There really isn’t time to waste wallowing in our failure or rejection, for when something doesn’t go the way we had hoped or we don’t the results of our labor, it isn’t the end of the world. In fact, it could be God’s way of redirecting us — for example, those in the synagogue won’t receive you, then go out to those in the streets.
I have a chicken coop I’ve been trying to build for a year now. My father began the project last summer, but it was put on hold in the fall because of my indecisiveness as to how to side the walls. I wanted weathered barn boards, but they are wicked expensive to buy and I haven’t come across any old barns that have fallen down lately.
During this time of searching for siding alternatives, two major windstorms blew the coop over. By the second storm, I felt crushed thinking I would probably have to give up on the dream of having chickens. I really thought about dismantling the structure, but something urged me on. Once again, I cajoled my husband into helping me hoist the sad looking coop upright. And there it sits.
Somedays I stare out the kitchen window at this “failure” and I get down about it. Other days, though, I see these delays in finishing the coop as blessings because the reality is I don’t have time to tend to chickens. The failed chicken coop is starting to look more like a rustic shed for my garden tools.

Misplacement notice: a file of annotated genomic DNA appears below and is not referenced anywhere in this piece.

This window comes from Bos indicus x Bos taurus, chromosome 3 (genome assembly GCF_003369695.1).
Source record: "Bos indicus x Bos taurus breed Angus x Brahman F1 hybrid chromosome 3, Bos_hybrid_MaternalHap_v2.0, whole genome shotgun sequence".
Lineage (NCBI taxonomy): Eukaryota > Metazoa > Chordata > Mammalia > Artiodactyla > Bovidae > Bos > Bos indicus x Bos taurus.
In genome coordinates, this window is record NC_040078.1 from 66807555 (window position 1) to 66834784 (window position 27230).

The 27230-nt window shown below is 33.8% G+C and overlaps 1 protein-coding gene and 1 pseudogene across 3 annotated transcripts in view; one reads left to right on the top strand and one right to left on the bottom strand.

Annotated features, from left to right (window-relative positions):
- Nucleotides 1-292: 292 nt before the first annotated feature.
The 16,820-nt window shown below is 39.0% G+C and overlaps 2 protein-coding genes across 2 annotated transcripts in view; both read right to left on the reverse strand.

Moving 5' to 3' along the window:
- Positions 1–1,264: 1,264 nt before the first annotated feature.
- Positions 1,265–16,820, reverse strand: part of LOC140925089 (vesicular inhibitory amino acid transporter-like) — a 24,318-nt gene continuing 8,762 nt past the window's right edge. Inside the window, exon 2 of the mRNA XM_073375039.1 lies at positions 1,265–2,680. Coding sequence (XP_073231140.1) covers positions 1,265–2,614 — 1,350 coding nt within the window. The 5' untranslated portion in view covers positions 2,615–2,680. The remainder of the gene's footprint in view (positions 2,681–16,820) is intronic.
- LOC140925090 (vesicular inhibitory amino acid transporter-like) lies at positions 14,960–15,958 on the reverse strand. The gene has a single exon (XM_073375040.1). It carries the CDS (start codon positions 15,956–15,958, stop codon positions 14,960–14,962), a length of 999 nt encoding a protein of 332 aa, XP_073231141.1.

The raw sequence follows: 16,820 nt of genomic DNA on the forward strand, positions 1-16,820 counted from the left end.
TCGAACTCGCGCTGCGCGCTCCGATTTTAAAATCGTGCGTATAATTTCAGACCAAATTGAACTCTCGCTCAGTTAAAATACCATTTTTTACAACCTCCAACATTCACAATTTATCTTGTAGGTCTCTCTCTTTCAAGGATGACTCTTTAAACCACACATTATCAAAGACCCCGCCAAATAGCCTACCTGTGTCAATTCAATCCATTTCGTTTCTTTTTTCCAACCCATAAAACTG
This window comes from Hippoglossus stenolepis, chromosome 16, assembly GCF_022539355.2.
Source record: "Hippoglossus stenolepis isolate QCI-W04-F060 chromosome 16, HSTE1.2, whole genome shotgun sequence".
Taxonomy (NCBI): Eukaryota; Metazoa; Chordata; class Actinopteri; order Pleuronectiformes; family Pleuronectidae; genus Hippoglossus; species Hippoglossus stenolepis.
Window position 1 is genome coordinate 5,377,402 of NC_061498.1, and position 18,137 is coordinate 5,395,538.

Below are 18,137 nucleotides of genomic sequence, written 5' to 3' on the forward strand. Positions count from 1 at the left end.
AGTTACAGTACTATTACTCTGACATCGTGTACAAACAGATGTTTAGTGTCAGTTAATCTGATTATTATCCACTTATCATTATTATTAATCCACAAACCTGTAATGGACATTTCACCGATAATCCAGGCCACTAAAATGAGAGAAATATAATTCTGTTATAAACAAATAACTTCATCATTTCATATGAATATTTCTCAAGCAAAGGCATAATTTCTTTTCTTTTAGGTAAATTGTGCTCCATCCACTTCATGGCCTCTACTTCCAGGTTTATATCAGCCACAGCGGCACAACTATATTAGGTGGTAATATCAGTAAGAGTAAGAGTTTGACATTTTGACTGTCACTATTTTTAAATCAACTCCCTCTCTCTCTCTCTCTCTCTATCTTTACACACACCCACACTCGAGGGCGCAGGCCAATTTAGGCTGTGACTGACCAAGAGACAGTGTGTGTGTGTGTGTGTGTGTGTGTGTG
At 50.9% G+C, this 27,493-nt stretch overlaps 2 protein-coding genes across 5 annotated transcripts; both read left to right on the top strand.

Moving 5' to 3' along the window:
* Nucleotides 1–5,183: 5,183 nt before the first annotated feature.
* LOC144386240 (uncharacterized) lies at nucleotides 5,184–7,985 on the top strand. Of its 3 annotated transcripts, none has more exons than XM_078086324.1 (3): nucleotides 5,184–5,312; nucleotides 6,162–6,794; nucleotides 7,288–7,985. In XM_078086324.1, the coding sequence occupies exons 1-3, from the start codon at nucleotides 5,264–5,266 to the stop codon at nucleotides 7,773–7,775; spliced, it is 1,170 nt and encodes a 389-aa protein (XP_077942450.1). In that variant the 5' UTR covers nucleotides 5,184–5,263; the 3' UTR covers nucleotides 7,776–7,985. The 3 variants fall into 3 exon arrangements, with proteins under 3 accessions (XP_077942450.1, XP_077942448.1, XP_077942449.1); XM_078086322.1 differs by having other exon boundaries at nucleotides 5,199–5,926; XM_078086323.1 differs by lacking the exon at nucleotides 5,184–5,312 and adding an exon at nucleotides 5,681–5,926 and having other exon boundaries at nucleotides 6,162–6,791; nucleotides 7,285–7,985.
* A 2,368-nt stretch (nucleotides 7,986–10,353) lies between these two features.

I have always joked in my life that if Plan A doesn’t work, I am okay because there was a Plan B, a Plan C, a Plan D. I vowed I would never fret until I got to Plan Z. Why? Because I have learned that God has a beautiful way of guiding us. All the times I thought I have failed, I actually found myself stepping onto a new and better path.
And here’s the other thing with “failure.” It really isn’t what it seems to be because God sees things differently. God, who is a redemptive God, can take a mess and bless it.
I overheard a conversation on a shuttle bus to the airport recently. A woman asked a man sitting next to her what he did for a living. He led Christian retreats at a conference center. The woman was excited because she had attended that center years ago. She then went on to tell how one speaker she heard changed her life forever. It led her to give her life to Christ, to go into Christian publishing to spread the good news and, subsequently, because of the path she was now on, her sister was so inspired that she became a missionary. The woman was quiet after sharing the story and then said, “Now that I think about it, that retreat saved me.”